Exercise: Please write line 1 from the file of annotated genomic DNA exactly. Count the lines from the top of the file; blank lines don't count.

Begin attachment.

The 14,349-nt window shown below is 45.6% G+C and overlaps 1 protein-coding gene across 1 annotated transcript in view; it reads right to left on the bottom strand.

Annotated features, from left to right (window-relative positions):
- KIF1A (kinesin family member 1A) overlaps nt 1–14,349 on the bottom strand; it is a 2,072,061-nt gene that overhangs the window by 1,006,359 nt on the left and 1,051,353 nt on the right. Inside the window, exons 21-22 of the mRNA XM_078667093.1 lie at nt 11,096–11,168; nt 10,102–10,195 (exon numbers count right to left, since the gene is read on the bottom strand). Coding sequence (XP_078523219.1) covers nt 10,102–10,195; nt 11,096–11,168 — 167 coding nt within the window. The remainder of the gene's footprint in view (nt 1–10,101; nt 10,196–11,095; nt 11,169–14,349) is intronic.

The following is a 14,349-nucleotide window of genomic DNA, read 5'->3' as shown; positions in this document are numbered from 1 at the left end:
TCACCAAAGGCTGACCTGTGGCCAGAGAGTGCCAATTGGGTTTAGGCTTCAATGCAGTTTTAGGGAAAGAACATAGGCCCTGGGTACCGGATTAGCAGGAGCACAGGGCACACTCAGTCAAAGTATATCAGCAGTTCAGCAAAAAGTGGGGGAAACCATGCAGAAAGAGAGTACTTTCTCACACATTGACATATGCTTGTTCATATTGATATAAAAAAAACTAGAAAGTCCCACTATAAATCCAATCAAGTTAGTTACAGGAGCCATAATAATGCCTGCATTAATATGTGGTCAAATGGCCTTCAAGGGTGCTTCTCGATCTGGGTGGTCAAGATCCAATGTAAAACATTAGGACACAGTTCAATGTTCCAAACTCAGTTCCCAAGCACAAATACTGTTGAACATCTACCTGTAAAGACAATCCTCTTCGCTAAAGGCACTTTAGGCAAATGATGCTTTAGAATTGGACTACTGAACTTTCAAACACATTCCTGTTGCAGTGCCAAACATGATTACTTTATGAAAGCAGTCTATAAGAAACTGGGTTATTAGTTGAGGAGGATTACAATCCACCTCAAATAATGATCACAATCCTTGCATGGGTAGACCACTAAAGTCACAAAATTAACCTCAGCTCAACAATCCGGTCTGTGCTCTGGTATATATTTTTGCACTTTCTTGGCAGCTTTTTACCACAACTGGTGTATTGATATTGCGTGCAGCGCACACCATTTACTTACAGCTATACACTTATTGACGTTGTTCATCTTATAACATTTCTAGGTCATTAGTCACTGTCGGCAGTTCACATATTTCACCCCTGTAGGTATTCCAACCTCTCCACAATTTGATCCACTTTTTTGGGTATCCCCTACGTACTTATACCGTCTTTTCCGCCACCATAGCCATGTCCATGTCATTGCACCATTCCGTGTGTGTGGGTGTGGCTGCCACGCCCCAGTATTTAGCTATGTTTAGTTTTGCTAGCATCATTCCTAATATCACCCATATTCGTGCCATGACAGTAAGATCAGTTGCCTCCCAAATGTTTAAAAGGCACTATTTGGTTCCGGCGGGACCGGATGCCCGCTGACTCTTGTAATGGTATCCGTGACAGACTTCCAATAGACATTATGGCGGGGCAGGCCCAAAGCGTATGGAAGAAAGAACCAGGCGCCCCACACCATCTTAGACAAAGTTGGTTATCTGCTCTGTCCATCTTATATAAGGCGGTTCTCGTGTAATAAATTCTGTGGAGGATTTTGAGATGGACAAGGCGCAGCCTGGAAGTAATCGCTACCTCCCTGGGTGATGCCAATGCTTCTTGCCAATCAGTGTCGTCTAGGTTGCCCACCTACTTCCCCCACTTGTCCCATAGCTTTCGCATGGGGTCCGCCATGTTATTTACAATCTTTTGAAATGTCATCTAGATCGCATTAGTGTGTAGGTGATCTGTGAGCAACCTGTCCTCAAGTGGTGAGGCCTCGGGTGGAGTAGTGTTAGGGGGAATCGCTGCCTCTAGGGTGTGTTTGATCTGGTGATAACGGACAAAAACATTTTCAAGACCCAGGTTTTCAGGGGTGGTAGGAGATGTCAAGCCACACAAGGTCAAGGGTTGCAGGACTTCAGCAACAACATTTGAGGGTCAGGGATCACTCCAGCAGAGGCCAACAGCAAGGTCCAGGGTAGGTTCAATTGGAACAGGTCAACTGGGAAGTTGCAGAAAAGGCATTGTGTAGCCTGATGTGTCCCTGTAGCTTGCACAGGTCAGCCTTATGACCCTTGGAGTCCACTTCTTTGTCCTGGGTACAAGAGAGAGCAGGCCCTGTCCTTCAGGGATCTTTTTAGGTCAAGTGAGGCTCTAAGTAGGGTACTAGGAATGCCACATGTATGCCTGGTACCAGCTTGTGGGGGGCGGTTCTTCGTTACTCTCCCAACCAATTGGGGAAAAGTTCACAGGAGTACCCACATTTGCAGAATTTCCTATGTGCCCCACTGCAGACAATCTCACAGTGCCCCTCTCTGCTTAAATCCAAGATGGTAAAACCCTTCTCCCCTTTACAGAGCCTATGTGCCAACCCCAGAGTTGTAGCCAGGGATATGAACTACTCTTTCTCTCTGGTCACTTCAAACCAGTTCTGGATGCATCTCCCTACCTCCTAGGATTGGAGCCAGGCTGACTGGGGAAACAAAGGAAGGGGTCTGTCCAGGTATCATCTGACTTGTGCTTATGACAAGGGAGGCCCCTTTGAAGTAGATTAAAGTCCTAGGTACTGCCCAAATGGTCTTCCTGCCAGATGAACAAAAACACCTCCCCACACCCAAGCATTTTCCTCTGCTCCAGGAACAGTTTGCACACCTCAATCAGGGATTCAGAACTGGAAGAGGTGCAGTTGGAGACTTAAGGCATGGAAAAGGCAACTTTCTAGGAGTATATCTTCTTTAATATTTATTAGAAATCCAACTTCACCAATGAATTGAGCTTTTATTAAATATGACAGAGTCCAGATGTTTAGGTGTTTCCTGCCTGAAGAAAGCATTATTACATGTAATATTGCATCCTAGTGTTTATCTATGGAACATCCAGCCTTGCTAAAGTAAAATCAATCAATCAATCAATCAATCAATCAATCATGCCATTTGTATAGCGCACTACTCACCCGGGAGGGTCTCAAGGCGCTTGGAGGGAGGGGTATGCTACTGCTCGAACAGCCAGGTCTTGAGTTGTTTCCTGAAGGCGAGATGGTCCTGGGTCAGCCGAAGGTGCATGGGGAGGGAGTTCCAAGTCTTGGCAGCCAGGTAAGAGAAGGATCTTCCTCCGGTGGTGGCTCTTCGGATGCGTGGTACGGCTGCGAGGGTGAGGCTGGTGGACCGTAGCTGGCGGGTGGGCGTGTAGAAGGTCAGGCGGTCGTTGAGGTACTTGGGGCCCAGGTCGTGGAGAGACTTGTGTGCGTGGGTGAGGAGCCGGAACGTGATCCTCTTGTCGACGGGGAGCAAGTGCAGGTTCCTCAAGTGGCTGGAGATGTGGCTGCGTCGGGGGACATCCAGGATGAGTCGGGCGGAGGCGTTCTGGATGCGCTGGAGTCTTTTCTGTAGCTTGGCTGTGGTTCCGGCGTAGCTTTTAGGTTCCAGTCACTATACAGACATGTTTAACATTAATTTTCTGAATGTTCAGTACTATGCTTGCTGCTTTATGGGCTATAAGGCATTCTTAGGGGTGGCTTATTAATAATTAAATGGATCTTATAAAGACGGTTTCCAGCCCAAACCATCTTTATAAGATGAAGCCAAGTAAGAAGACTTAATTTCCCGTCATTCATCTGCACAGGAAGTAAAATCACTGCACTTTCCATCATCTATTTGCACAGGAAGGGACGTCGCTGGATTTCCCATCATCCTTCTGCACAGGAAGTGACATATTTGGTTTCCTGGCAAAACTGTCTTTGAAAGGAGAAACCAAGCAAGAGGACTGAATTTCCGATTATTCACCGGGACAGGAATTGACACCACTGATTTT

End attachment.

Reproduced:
The 14,349-nt window shown below is 45.6% G+C and overlaps 1 protein-coding gene across 1 annotated transcript in view; it reads right to left on the bottom strand.